Australian Groups Protest Business ‘Attack’ on Environmental Laws
CANBERRA, Australia, June 5, 2012 (ENS) – In a united front on World Environment Day, environmental groups across Australia are challenging what they call “an unprecedented attack on Australia’s environmental laws” that would shift approval for industrial development from the federal to state governments.
Twenty environmental groups today released a joint communique developed at a national summit of environmental groups held on May 17. It objects objects to plans agreed by the Council of Australian Governments, COAG, and the newly formed Business Advisory Forum.
“We feel that establishment of the COAG Business Advisory Forum is an unprecedented and inappropriate form of privileged access for the business sector,” the groups said in a statement. “We call on the Prime Minister, as the Chair of COAG, to rectify this inequity immediately by establishing a parallel COAG forum for key representatives of civil society.”
One of many open cut coal mines in the Hunter Valley, state of New South Wales, Australia, April 2012 (Photo by vldschmidt1)
“Environmental laws safeguard our way of life. They protect our land and wildlife, and ensure that our air and water are not polluted by destructive development,” said Michael Kennedy, director of Humane Society International. “But big business has convinced the federal government to wind back environmental protection by allowing state governments to have the final say on more development proposals. This is quite simply unacceptable.”
The groups are reacting to the plan to slash environmental regulations agreed at the inaugural meeting of the COAG Business Advisory Forum on April 12. Chaired by Prime Minister Julia Gillard, the meeting was attended by premiers and chief ministers, business CEOs and executives.
The governments agreed to develop state accreditation of assessments and approvals for major development projects, to fast-track accreditation, and to establish taskforces to facilitate removal of unnecessary duplication and reduce business costs.
“From discussions today, our ambitions are clear,” said the Forum in a statement, “streamlined environmental regulation that delivers strong environmental outcomes and better conditions for business.”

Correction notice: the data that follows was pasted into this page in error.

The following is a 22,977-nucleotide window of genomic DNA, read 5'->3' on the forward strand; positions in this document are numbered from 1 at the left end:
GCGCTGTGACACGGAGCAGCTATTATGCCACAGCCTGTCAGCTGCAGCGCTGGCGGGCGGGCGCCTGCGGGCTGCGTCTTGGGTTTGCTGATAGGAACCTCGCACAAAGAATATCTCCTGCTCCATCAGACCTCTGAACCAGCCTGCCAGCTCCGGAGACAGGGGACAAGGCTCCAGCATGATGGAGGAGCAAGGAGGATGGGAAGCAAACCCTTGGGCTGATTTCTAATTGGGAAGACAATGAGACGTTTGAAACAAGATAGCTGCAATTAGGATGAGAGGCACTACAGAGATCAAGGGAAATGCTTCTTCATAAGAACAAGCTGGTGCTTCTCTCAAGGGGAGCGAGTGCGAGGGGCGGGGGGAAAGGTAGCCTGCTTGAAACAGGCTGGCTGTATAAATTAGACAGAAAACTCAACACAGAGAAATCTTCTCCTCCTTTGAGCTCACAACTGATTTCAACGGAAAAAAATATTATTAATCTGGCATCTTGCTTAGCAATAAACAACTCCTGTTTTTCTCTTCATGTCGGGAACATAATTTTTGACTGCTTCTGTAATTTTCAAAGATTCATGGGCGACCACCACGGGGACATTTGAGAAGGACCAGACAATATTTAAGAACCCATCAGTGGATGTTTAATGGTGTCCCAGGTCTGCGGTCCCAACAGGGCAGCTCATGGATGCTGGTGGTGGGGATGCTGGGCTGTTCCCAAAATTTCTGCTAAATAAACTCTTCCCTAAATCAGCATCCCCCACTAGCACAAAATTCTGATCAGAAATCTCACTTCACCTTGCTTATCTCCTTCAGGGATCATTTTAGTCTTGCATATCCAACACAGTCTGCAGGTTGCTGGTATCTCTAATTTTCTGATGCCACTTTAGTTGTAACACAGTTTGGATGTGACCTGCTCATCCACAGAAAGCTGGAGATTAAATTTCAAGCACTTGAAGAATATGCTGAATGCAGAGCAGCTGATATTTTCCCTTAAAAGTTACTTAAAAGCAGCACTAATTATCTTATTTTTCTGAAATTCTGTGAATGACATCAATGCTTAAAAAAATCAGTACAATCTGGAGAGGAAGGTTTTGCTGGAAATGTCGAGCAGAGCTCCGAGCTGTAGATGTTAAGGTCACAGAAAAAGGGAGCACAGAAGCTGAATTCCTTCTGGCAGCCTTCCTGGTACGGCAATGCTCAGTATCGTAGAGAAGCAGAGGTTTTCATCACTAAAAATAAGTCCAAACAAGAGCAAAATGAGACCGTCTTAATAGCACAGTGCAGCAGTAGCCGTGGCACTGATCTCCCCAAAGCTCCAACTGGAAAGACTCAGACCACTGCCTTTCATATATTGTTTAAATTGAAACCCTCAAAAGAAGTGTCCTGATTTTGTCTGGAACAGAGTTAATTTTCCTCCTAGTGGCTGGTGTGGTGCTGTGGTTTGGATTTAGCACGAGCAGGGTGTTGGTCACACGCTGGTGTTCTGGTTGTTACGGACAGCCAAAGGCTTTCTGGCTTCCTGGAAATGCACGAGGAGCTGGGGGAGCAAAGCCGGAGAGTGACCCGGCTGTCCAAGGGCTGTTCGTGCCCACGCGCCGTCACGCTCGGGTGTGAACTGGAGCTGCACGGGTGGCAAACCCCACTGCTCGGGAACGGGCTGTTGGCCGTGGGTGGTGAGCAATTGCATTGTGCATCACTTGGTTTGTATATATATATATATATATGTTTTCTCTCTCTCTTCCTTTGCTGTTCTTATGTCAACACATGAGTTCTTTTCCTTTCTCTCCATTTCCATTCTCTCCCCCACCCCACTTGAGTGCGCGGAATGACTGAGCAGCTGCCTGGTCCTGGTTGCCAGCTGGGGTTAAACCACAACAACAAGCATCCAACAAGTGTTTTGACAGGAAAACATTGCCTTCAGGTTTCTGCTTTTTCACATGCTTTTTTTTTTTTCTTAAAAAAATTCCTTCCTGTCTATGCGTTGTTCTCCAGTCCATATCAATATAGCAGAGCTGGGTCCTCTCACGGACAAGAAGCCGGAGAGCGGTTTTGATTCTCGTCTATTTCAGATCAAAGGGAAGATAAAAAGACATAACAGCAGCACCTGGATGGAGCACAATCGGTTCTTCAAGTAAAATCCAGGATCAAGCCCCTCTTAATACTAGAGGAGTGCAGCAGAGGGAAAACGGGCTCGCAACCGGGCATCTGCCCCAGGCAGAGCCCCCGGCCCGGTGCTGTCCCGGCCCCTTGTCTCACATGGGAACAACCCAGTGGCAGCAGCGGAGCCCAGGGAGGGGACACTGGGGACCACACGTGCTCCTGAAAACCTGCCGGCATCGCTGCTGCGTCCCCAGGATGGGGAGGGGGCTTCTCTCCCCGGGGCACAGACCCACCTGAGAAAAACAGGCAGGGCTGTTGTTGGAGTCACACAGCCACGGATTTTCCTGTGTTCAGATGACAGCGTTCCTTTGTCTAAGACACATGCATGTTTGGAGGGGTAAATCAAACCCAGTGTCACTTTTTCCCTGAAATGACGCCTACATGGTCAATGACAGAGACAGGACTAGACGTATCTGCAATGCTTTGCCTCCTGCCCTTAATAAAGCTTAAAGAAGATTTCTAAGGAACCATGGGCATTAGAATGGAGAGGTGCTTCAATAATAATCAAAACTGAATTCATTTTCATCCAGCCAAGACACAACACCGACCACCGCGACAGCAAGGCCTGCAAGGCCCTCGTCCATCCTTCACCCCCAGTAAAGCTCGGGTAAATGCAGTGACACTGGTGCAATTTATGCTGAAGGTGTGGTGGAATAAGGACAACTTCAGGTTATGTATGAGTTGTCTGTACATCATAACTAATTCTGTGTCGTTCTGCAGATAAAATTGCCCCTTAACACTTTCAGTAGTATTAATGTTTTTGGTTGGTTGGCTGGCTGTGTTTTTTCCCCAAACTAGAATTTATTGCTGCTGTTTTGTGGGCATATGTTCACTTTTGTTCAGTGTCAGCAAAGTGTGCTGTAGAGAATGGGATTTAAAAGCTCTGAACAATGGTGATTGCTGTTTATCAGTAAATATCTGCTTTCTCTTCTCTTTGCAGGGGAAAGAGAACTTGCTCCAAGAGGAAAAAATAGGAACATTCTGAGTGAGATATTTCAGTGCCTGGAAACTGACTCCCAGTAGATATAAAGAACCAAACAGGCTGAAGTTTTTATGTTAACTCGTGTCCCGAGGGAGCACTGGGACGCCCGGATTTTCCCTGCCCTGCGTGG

“The Commonwealth will maintain its capacity for a final approvals responsibility for World Heritage and high risk projects, with a framework to assess risk to be agreed between the Commonwealth and States, including on a bilateral basis,” the Forum said.
Protesting the environmental policies of the state government of Victoria, thousands of people marched backwards from Parliament House, November 13, 2011 (Photo by Environment Victoria)
“This state-based approach won’t work,” said Pepe Clarke, CEO of the Nature Conservation Council of New South Wales. “Nationally significant environmental assets must be protected at a national level. We know from long experience that state governments do not assess development proposals with the national interest in mind.”
Australian Conservation Foundation CEO Don Henry said handing federal approval powers to the states would set environmental protection back by decades.
“Time and time again, federal governments have had to step in to save our national icons from short-sighted state ambition. That’s why the Great Barrier Reef isn’t scarred with oil rigs, the Franklin River is still flowing freely in Tasmania and Victoria’s Alpine National Park isn’t being trampled by cattle,” said Henry.
“We need the Commonwealth to increase protection for Australia’s unique natural places, not leave these decisions solely up to the states,” Clarke said.
To limit greenhouse gas emissions, the Gillard Government has set a price on carbon to take effect on July 1. The carbon tax will be in place for three to five years before a full emissions trading scheme is introduced.
With this in mind, the COAG Business Advisory Forum urged that the ongoing review of “unnecessary carbon reduction and energy efficiency schemes” be placed on a faster track “to remove policies and programs that are not complementary to the national carbon price and may be ineffective, inefficient or impose duplicative reporting requirements on business.”
The endangered swift parrot, Lathamus discolor, breeds in the state of Tasmania and migrates to southeastern Australia. (Photo courtesy Wikipedia)
The groups said jointly, “We reject the notion that the problem we face is duplication and red/green tape. The problem we face is the highest mammal extinction rate in the world, the worst per capita rate of carbon emissions in the world, contaminated rivers and water, clearing of forests and bush, declining soils, overfishing and a host of bad decisions made every day all over Australia that benefit the few.”
Every five years the federal government produces a national State of the Environment Report. “Every report says we are going backwards. Our environmental laws need strengthening and increased funding to combat these threats, not gutting,” the groups warned.
BirdLife Australia CEO Graeme Hamilton said Australians would not stand for big business influence over government, nor for weak Commonwealth responses to the protection of their environment.
“This is not just an attack on the environment; it is an attack on democracy. Big business and industry have successfully lobbied behind closed doors to ensure the weakening of our environment laws,” said Dr. Hamilton.
“A healthy environment is essential to the Australian way of life. We need stronger environmental laws, not weaker ones,” Dr. Hamilton said. “Today we call on all Australians that value clean air, clean water and wild places to contact their federal member of parliament to demand protection for our environmental laws.”
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